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Outlines for a Tomb


Outlines for a Tomb [G. P., Buried 1870]

1
What may we chant, O thou within this tomb?
What tablets, outlines, hang for thee, O millionnaire?
The life thou lived'st we know not,
But that thou walk'dst thy years in barter, 'mid the haunts of
brokers,
Nor heroism thine, nor war, nor glory.

2
Silent, my soul,
With drooping lids, as waiting, ponder'd,
Turning from all the samples, monuments of heroes.

While through the interior vistas,
Noiseless uprose, phantasmic, (as by night Auroras of the north,)
Lambent tableaus, prophetic, bodiless scenes,
Spiritual projections.

In one, among the city streets a laborer's home appear'd,
After his day's work done, cleanly, sweet-air'd, the gaslight burning,
The carpet swept and a fire in the cheerful stove.

In one, the sacred parturition scene,
A happy painless mother birth'd a perfect child.

In one, at a bounteous morning meal,
Sat peaceful parents with contented sons.

In one, by twos and threes, young people,
Hundreds concentring, walk'd the paths and streets and roads,
Toward a tall-domed school.

In one a trio beautiful,
Grandmother, loving daughter, loving daughter's daughter, sat,
Chatting and sewing.

In one, along a suite of noble rooms,
'Mid plenteous books and journals, paintings on the walls, fine statuettes,
Were groups of friendly journeymen, mechanics young and old,
Reading, conversing.

All, all the shows of laboring life,
City and country, women's, men's and children's,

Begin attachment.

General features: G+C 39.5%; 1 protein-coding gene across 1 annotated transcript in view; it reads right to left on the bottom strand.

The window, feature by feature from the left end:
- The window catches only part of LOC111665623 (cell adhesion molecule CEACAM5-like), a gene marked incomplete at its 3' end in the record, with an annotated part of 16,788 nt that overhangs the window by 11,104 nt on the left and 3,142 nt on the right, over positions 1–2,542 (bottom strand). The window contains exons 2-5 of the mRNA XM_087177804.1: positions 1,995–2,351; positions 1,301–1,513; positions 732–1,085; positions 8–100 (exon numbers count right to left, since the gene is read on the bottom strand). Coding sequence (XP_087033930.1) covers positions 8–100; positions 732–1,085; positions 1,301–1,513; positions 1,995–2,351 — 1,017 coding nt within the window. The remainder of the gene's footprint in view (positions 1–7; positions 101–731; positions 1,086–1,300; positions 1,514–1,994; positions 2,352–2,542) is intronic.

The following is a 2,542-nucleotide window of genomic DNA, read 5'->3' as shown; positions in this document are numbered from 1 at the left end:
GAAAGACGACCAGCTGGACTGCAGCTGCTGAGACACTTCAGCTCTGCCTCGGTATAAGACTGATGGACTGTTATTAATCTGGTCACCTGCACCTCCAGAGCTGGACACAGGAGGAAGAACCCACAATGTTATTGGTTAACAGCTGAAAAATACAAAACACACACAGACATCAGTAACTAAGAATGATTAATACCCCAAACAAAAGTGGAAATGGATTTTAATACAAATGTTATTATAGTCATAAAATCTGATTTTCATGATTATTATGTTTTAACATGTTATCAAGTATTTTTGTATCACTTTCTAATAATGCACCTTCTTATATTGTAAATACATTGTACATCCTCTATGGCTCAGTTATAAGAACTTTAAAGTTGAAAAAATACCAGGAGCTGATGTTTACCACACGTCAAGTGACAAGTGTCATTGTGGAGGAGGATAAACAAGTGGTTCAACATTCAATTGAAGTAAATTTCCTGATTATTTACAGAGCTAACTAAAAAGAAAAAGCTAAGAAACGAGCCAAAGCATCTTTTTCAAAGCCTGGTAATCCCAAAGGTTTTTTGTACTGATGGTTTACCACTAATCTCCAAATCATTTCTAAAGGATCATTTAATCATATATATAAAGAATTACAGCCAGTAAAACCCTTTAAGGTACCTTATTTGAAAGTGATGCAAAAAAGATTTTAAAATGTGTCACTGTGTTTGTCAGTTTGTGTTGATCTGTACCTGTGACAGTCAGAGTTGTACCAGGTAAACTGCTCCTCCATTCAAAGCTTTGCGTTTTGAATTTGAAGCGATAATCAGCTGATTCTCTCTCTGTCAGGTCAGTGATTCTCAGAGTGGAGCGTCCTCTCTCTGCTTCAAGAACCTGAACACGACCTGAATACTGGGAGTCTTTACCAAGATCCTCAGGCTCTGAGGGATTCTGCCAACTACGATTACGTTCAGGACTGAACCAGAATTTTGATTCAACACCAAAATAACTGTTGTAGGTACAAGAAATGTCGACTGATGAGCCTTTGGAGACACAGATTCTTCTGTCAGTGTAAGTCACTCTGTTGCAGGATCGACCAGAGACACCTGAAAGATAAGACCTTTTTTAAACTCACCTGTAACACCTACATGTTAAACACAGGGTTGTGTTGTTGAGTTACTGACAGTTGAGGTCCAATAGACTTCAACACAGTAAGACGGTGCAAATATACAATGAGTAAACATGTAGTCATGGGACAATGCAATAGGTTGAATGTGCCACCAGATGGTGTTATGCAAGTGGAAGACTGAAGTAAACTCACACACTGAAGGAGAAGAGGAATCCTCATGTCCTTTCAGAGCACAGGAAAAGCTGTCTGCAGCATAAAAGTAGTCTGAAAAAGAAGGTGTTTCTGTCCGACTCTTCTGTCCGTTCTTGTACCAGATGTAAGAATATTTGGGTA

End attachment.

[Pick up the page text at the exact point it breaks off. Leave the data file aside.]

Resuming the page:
Their wants provided for, hued in the sun and tinged for once with joy,
Marriage, the street, the factory, farm, the house-room, lodging-room,
Labor and toll, the bath, gymnasium, playground, library, college,
The student, boy or girl, led forward to be taught,
The sick cared for, the shoeless shod, the orphan father'd and mother'd,
The hungry fed, the houseless housed;
(The intentions perfect and divine,
The workings, details, haply human.)

3
O thou within this tomb,
From thee such scenes, thou stintless, lavish giver,
Tallying the gifts of earth, large as the earth,
Thy name an earth, with mountains, fields and tides.

Nor by your streams alone, you rivers,
By you, your banks Connecticut,
By you and all your teeming life old Thames,
By you Potomac laving the ground Washington trod, by you Patapsco,
You Hudson, you endless Mississippi--nor you alone,
But to the high seas launch, my thought, his memory.

Walt Whitman

    Book 1 - Inscriptions

    Book II

    Book III

    Book IV - Children of Adam

    Book V - Calamus

    Book VI

    Book VII

    Book VIII

    Book IX

    Book X

    Book XI

    Book XII

    Book XIII

    Book XIV

    Book XV

    Book XVI

    Book XVII - Birds of Passage

    Book XVIII

    Book XIX - Sea-Drift

    Book XX - By the Roadside

    Book XXI - Drum Taps

    Book XXII - Memories of President Lincoln

    Book - XXIII

    Book XXIV - Autumn Rivulets

    Book XXV

    Book XXVI

    Book XXVII

    Book XXVIII

    Book XXIX

    Book XXX - Whispers of Heavenly Death

    Book XXXI

    Book XXXII - From Noon to Starry Night

    Book XXXIII - Songs of Parting

    Book XXXIV - Sands at Seventy

    Book XXXV - Good-bye My Fancy

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